Note: The author is a Professor Emeritus of the English Department of the University of Arizona

A Utah urban legend tells the story of a hungry tourist who stopped his car in a small Utah town to ask a local resident, “Where’s the nearest steak house?” “You’re almost there,” came the reply. “It’s down the road two blocks on your right.” But when the tourist arrived at that location, all he could find was a large church surrounded by a parking lot. The resident had, of course, directed the tourist to the local stake house. The Latter-day Saint culture has developed a specialized vocabulary that is particularly suited to its traditions and needs, as do all social groups. For example, Catholics refer to the diocese, and the parish, and sailors refer to the tiller, the main sheet, and the jib.

Besides possessing specialized vocabularies, many social groups have particular ways of pronouncing words that set them apart from other groups and signal their distinct identities. The most common linguistic features that serve as group identity markers are the different ways of pronouncing vowels. In the South, the sentence “I believe that is correct” can sound like this:

AH believe that is KÒWRÉKT.

But in the West you can hear:

AI believe that is KRRÉKT.

In other words, some Southerners pronounce words like I, pie and sky with the simple vowel AH (as in hot), not with the AI diphthong of Western and general American speech, and many Westerners shorten the word correct to one syllable by replacing the first vowel with a drawn-out R.

One similarity in the speech of the South and the West is that in both places people are changing how they say their vowels. This is nothing new. English vowels have been changing ever since the Great Vowel Shift, which began in the 14th century and is still going on. This change is one reason why English spelling is so irregular. The problem is that the pronunciation of vowels has changed over the years, but the spelling hasn’t. For example, the Middle English word for goose was spelled gose or goos (spelling was pretty flexible back then), both of which were pronounced with a long o: GOHS. But, when William Caxton imported the printing press to England in 1475, printers began to standardize spelling, so the double o spelling for the long o sound was widely adopted. But, even as Caxton’s readers were enjoying the newly-printed Canterbury Tales, they were changing their OH vowels to sound more like UW. This meant that vowels that were spelled with two o’s, as in goose (pronounced GOHS) and boot (pronounced BOHT), started sounding like the first vowel in Susan, which was already spelled with the letter u. So, English spelling became less regular, and today we can spell the UW sound with u (as in nude) or with oo (as in noon). Over the years many people have suggested that we ought to reform English spelling to match the current pronunciation, but although spelling has been modernized in many languages, including in French and Spanish, English is still using some of its medieval spellings.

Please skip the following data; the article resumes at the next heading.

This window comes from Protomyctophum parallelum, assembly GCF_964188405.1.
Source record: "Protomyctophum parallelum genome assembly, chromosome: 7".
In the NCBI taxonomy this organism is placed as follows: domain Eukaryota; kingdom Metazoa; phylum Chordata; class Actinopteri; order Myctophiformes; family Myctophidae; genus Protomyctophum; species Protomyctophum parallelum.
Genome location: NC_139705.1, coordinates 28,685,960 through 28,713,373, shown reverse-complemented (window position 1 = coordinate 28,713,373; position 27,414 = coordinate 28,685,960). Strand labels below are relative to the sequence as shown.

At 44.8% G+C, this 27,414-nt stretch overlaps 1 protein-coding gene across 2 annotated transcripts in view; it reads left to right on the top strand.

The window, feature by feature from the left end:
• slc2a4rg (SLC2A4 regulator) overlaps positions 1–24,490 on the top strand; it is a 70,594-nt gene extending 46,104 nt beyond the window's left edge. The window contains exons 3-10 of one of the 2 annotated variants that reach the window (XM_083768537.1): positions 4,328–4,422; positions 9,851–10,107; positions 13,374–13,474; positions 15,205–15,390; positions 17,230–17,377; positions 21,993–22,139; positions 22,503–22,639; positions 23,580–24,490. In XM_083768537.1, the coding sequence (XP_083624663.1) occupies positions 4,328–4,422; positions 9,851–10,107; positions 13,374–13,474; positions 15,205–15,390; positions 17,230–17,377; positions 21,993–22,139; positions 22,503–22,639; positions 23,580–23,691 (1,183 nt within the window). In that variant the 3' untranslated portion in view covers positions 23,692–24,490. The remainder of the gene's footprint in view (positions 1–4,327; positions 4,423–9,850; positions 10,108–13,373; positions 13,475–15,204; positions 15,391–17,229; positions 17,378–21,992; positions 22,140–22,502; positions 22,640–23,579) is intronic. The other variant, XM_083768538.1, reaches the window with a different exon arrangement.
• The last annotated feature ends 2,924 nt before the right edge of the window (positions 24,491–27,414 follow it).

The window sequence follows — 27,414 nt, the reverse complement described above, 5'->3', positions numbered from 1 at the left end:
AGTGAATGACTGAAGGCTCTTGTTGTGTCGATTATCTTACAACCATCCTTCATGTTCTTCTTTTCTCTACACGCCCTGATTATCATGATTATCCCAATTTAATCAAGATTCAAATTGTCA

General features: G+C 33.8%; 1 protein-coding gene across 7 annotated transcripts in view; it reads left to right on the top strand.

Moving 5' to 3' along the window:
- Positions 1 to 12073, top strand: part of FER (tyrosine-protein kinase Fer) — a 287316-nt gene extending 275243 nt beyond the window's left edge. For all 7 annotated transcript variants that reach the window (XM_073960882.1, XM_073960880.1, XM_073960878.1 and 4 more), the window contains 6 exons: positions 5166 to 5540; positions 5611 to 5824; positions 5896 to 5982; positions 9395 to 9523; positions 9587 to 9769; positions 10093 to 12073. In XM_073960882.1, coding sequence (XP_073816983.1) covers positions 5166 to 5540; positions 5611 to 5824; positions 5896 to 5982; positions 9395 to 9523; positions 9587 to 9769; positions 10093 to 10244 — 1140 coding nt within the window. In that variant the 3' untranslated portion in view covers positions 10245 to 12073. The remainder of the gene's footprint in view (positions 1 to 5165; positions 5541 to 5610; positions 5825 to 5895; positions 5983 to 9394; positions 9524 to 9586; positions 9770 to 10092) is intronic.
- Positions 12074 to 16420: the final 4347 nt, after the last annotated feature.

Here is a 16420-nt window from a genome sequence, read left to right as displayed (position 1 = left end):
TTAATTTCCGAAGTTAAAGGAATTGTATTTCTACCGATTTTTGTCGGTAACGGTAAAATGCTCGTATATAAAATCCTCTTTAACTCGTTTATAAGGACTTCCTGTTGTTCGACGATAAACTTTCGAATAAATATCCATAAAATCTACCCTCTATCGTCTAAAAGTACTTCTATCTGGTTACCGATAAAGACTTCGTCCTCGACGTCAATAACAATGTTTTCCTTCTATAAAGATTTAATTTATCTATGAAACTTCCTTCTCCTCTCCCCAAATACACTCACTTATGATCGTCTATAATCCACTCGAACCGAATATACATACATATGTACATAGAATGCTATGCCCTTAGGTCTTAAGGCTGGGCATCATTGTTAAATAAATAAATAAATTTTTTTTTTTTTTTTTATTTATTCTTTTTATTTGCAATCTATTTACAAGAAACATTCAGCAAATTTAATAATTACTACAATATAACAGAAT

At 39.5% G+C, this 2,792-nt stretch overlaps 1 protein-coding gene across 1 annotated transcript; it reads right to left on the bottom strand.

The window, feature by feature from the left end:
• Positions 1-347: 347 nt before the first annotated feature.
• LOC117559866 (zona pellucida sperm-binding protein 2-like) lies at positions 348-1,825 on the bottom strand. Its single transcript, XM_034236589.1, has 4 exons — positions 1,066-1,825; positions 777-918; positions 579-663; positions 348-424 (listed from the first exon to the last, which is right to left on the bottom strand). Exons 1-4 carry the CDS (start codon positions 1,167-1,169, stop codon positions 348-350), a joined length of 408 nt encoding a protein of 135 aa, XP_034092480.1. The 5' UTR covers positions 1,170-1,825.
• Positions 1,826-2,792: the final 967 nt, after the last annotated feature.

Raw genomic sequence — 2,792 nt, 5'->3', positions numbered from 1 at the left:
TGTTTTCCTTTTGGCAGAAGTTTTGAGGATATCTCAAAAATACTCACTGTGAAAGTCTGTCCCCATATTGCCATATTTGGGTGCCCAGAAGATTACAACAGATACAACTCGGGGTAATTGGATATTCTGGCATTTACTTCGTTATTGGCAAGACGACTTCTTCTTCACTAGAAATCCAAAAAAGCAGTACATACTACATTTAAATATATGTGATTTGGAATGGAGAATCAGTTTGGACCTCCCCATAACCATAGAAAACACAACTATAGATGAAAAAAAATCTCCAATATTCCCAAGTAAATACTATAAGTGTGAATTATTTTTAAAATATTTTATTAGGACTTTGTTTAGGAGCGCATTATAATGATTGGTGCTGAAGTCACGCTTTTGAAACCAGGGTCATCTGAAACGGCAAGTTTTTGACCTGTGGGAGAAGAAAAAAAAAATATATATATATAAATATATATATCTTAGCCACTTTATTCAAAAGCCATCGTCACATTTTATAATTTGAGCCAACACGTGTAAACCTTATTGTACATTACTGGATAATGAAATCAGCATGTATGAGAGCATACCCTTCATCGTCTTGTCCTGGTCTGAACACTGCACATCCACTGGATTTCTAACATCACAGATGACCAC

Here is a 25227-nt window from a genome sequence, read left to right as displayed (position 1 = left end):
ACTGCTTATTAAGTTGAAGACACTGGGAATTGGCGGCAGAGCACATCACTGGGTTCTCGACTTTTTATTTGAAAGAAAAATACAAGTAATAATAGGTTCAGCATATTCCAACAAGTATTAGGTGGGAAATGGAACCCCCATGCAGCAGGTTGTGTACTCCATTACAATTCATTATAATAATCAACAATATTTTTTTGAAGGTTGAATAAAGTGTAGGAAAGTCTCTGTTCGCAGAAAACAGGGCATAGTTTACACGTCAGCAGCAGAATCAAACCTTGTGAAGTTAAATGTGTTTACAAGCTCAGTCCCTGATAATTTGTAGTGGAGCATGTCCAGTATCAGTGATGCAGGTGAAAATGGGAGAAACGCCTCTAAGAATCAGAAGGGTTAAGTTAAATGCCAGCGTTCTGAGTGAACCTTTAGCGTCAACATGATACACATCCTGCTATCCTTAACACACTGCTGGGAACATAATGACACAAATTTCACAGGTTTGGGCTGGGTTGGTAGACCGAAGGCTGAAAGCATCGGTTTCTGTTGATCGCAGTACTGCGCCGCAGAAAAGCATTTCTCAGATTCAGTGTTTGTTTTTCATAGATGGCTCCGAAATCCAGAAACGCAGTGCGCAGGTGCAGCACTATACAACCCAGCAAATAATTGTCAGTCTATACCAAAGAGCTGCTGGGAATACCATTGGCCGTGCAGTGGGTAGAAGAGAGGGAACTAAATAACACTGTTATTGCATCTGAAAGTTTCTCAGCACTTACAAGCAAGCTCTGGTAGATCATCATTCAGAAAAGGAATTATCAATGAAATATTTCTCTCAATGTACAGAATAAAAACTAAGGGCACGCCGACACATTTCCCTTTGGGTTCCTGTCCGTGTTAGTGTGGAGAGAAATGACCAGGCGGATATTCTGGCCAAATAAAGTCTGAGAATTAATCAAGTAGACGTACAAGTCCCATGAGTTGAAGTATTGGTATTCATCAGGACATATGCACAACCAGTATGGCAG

An example of a vowel whose pronunciation is changing in Utah is the sound AEH, when it comes before a nasal sound, as in plant. As a 75-year-old native Utahan, I say that vowel very much like the vowel in cat, but my nieces and nephews and their friends who live in Salt Lake City pronounce words like plant and amber with their tongues slightly higher in their mouths, so that plant rhymes with rent, and amber and ember are homonyms, both pronounced EHMBER. [1] A second example of vowel change in Utah involves moving the bulk of the tongue slightly forward in the mouth when pronouncing OH (long o as in roam). Due to this shift, my nephews and nieces pronounce boat with the vowel of but: BUHWT, and they pronounce so as SUHW (“I’m SUHW sure!”). This widespread feature of Western speech among young people is called “OW fronting.”

Of course, people don’t change the way they say their vowels overnight. There is a long period in which the old pronunciation and the new pronunciation co-exist, with the new pronunciation gradually taking over. And, of course, sound change occurs more rapidly in some social groups than in others, so that young people adopt a new pronunciation more quickly than old people, and women adopt a new pronunciation more quickly than men (young women are at the vanguard of sound change in English). OH fronting is an example of this last point, as Utah women are fronting OH more frequently than Utah men. For this reason OH fronting has become an identity marker, distinguishing women’s and men’s speech. Another example of a gender identity marker is “dropping your g’s,” so that running can be pronounced runnin’. Apparently, everywhere in the English-speaking world men drop their g’s more than women.

Because vowel pronunciation so often marks a speaker’s social identity, it is natural to wonder whether members of the Church of Jesus Christ of Latter-day Saints in Utah have adopted ways of pronouncing vowels that distinguish them from their gentile neighbors, and researchers [2] have found evidence that they do. These researchers compared the accent of Utah County (sometimes referred to as “rural Utah English”) with the accent of Salt Lake County (“urban Utah English”). Some of the differences in these two varieties of speech are well-known and often commented on, while other differences usually go unnoticed. The best-known feature of rural Utah English involves the merger, or joining, of the vowels OH and AH when they occur before r, as in cord and card, so that these words become homonyms, and cord sounds like card. Speakers from American Fork are sometimes laughed at when they announce that they are from “American Fark,” and people might joke that they must have been “barn in a barn” (born in a barn).